Healthy Fats & Oils

Fats are not your enemy!

For too long, low fat diets have been leading the charge, people fear fat. We are told from a young age that’s it’s not good for us and we should avoid it.!… well, we grow up and the the cycle continues. Let’s break the cycle and turn our health around by going back to basics, back to real food, I’ll try helping you understand what to look for and why.

Healthy fats and oils

Our number one enemy here are Trans Fats, these can also be labeled as hydrogenated or partially hydrogenated, stay away from these with a ten foot pole! Whilst some very small amounts of trans fats can be found naturally occurring in food, most trans fats in our diet are there from processed food.

Trans fats were created in the 1950’s to help extend shelf life of products, add texture, increase stability and save costs. As the population began to grow the demand for convenience food was created.

Basically Hydrogenation is the process of turning a liquid oil into a solid fat by adding hydrogen. It’s a complex process, the resulting molecular structure of the oil is nothing like it was to begin with. It’s now highly oxidised and allows lots of free radicals to take over and enter our system.  

There are many great books (The big fat surprise by Nina Teicholz, is an excellent, easy read) and articles that delve into the science of this, but I’m not a biochemist and will only give you the simple details.

Trans fats are common in margarine, vegetable shortening, fried food, pre-made baked goods, and snack foods. Unfortunately you really need to start paying attention to labels!

Omega 6 and Omega 3.

These fatty acids are essential to our survival, our body can not produce them, hence why they are labeled “essential”, we must get them from our diet.

Omega 3s are an integral part of cell membranes throughout our entire body. They also aid in building our hormones and regulating blood, heart and genetic function. 

Omega 6s are also necessary for our survival, but they’re not nearly as beneficial. Omega 6s help with muscle growth, hormone production  and brain function.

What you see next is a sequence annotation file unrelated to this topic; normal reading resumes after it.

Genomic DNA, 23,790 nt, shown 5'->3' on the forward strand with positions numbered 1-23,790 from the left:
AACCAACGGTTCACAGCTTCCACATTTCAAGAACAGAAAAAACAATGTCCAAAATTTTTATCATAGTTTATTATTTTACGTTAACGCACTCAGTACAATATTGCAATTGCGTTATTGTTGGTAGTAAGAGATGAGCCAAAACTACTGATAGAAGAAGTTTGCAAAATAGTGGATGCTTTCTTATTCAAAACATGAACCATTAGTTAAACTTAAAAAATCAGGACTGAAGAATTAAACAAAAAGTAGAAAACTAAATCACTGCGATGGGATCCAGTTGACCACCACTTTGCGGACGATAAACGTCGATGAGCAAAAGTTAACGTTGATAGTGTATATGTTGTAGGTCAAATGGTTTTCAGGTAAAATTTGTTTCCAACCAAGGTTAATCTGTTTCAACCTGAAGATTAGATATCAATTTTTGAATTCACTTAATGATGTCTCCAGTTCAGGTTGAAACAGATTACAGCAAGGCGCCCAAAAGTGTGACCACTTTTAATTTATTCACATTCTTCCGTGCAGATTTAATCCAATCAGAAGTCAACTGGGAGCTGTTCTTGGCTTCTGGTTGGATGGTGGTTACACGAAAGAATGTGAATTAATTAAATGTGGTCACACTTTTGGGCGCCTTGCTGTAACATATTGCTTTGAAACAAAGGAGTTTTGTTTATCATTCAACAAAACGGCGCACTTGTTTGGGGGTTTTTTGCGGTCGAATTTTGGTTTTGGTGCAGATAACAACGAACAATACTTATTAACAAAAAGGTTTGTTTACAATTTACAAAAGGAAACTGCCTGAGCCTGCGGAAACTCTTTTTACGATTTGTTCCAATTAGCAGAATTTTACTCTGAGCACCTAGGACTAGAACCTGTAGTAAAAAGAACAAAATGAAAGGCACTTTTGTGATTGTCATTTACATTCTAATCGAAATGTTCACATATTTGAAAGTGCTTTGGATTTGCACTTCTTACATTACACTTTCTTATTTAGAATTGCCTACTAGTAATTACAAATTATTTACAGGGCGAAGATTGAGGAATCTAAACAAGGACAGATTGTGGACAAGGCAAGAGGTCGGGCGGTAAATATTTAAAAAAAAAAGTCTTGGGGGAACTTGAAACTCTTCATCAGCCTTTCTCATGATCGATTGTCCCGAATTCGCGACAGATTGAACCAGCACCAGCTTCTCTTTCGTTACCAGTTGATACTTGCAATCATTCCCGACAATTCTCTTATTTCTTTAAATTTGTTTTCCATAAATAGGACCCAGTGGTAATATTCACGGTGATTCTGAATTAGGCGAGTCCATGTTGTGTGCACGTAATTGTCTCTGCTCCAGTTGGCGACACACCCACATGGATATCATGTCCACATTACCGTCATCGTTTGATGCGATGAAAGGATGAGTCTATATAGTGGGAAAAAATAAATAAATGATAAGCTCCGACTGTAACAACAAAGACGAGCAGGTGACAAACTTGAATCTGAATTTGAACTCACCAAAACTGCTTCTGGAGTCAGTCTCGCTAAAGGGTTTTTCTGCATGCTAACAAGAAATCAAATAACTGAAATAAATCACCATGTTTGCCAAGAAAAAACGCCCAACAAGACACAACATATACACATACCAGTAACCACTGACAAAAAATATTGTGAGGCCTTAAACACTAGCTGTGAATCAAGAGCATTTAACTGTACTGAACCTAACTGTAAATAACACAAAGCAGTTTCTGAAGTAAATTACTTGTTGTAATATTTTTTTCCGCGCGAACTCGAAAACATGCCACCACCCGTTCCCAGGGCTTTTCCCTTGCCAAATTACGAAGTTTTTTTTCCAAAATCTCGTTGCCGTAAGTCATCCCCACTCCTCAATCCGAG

Our ideal goal is to eat just enough Omega 6s to function, but no more. We then balance out our ratio with Omega 3s.

Our bodies can only store so much, and if you fill yourself up with all the Omega 6s, there will be no more room left for the Omega 3s to enter.

Anthropological evidence suggests that human beings evolved eating somewhere around 1:1 while the ratio today is anywhere from 16:1 to 24:1.

Mean while the Pre-industrial populations ranged from 4:1 to 1:4, many other cultures such as the Inuit and hunter gatherer’s who ate mostly meat, sit anywhere in between.

It is believed that Omega 6s are pro inflammatory, while Omega 3s are anti-inflammatory. Some degree of inflammation is essential for our survival, however when the ratios are so out of proportion the inflammation becomes so chronic that it begins to become the primary driver behind a host of modern diseases, such as heart disease, metabolic syndrome, Alzheimers, arthritis, diabetes, autoimmune conditions and many types of cancer.

This is quite possibly the most detrimental impact on society created by the Western Diet. 

So what type of fat should we choose? 

A key factor in making this decision is stability. 

This largely depends upon how many binding sites it has open. Fewer binding sites are more stable, therefore less likely to let a free radical oxidise them. Oxidised fats speed up ageing and create inflammation. 

In order from the most stable to the least are:

Saturated fats    

All the binding sites are filled, hence the term ‘saturated’.

Mono unsaturated

‘Mono’ meaning one, indicates there is one opening in the binding for a free radical to enter. These are reasonably stable, but not quite as much as saturated fats.

Poly unsaturated 

‘Poly’ meaning many, in Greek origins. And as the name indicates, there are several binding sites open and exposed to oxidation.